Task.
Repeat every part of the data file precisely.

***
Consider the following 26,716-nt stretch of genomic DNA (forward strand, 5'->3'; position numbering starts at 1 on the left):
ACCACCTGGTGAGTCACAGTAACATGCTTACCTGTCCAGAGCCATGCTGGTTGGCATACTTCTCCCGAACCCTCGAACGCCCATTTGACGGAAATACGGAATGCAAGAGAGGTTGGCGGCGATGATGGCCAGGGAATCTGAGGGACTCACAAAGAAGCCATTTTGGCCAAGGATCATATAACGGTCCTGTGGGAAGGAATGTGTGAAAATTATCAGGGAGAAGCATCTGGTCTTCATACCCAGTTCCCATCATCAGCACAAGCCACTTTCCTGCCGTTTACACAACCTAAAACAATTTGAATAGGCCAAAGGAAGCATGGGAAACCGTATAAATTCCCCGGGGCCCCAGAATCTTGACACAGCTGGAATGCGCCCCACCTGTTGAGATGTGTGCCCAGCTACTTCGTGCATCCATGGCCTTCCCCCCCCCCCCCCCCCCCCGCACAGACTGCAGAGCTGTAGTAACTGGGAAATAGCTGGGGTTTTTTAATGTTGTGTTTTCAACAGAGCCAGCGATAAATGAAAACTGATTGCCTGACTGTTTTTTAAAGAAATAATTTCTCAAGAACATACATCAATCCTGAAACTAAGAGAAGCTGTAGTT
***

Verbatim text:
Consider the following 26,716-nt stretch of genomic DNA (forward strand, 5'->3'; position numbering starts at 1 on the left):
ACCACCTGGTGAGTCACAGTAACATGCTTACCTGTCCAGAGCCATGCTGGTTGGCATACTTCTCCCGAACCCTCGAACGCCCATTTGACGGAAATACGGAATGCAAGAGAGGTTGGCGGCGATGATGGCCAGGGAATCTGAGGGACTCACAAAGAAGCCATTTTGGCCAAGGATCATATAACGGTCCTGTGGGAAGGAATGTGTGAAAATTATCAGGGAGAAGCATCTGGTCTTCATACCCAGTTCCCATCATCAGCACAAGCCACTTTCCTGCCGTTTACACAACCTAAAACAATTTGAATAGGCCAAAGGAAGCATGGGAAACCGTATAAATTCCCCGGGGCCCCAGAATCTTGACACAGCTGGAATGCGCCCCACCTGTTGAGATGTGTGCCCAGCTACTTCGTGCATCCATGGCCTTCCCCCCCCCCCCCCCCCCCCGCACAGACTGCAGAGCTGTAGTAACTGGGAAATAGCTGGGGTTTTTTAATGTTGTGTTTTCAACAGAGCCAGCGATAAATGAAAACTGATTGCCTGACTGTTTTTTAAAGAAATAATTTCTCAAGAACATACATCAATCCTGAAACTAAGAGAAGCTGTAGTT